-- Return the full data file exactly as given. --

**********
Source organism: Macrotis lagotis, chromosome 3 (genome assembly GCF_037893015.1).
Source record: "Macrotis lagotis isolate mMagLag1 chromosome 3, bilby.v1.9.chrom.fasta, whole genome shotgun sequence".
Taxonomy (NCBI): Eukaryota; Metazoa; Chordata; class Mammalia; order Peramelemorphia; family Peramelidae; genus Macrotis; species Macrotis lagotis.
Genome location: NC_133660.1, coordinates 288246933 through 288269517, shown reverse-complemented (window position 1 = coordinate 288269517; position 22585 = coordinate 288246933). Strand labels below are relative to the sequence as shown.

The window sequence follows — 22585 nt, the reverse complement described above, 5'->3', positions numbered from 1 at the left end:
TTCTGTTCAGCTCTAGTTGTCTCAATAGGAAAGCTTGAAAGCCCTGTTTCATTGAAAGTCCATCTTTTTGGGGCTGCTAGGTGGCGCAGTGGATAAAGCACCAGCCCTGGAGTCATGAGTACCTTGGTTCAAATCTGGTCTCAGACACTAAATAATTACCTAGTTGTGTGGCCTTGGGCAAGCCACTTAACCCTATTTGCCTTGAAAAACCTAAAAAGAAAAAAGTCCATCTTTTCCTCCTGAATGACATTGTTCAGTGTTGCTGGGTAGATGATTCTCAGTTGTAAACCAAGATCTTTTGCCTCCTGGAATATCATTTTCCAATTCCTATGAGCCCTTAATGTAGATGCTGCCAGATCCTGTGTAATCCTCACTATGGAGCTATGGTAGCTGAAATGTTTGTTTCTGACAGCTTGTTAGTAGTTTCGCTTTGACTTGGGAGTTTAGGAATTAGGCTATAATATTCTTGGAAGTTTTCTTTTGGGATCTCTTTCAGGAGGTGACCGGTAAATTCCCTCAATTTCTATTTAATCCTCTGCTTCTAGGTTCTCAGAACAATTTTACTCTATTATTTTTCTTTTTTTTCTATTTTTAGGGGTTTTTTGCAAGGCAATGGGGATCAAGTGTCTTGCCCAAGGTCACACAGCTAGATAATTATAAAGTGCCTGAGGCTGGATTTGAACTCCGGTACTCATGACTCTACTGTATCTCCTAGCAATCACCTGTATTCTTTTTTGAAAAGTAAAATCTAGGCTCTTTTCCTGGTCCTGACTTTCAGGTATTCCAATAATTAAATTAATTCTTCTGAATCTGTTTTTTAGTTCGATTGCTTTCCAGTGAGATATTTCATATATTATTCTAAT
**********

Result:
Source organism: Macrotis lagotis, chromosome 3 (genome assembly GCF_037893015.1).
Source record: "Macrotis lagotis isolate mMagLag1 chromosome 3, bilby.v1.9.chrom.fasta, whole genome shotgun sequence".
Taxonomy (NCBI): Eukaryota; Metazoa; Chordata; class Mammalia; order Peramelemorphia; family Peramelidae; genus Macrotis; species Macrotis lagotis.
Genome location: NC_133660.1, coordinates 288246933 through 288269517, shown reverse-complemented (window position 1 = coordinate 288269517; position 22585 = coordinate 288246933). Strand labels below are relative to the sequence as shown.

The window sequence follows — 22585 nt, the reverse complement described above, 5'->3', positions numbered from 1 at the left end:
TTCTGTTCAGCTCTAGTTGTCTCAATAGGAAAGCTTGAAAGCCCTGTTTCATTGAAAGTCCATCTTTTTGGGGCTGCTAGGTGGCGCAGTGGATAAAGCACCAGCCCTGGAGTCATGAGTACCTTGGTTCAAATCTGGTCTCAGACACTAAATAATTACCTAGTTGTGTGGCCTTGGGCAAGCCACTTAACCCTATTTGCCTTGAAAAACCTAAAAAGAAAAAAGTCCATCTTTTCCTCCTGAATGACATTGTTCAGTGTTGCTGGGTAGATGATTCTCAGTTGTAAACCAAGATCTTTTGCCTCCTGGAATATCATTTTCCAATTCCTATGAGCCCTTAATGTAGATGCTGCCAGATCCTGTGTAATCCTCACTATGGAGCTATGGTAGCTGAAATGTTTGTTTCTGACAGCTTGTTAGTAGTTTCGCTTTGACTTGGGAGTTTAGGAATTAGGCTATAATATTCTTGGAAGTTTTCTTTTGGGATCTCTTTCAGGAGGTGACCGGTAAATTCCCTCAATTTCTATTTAATCCTCTGCTTCTAGGTTCTCAGAACAATTTTACTCTATTATTTTTCTTTTTTTTCTATTTTTAGGGGTTTTTTGCAAGGCAATGGGGATCAAGTGTCTTGCCCAAGGTCACACAGCTAGATAATTATAAAGTGCCTGAGGCTGGATTTGAACTCCGGTACTCATGACTCTACTGTATCTCCTAGCAATCACCTGTATTCTTTTTTGAAAAGTAAAATCTAGGCTCTTTTCCTGGTCCTGACTTTCAGGTATTCCAATAATTAAATTAATTCTTCTGAATCTGTTTTTTAGTTCGATTGCTTTCCAGTGAGATATTTCATATATTATTCTAAT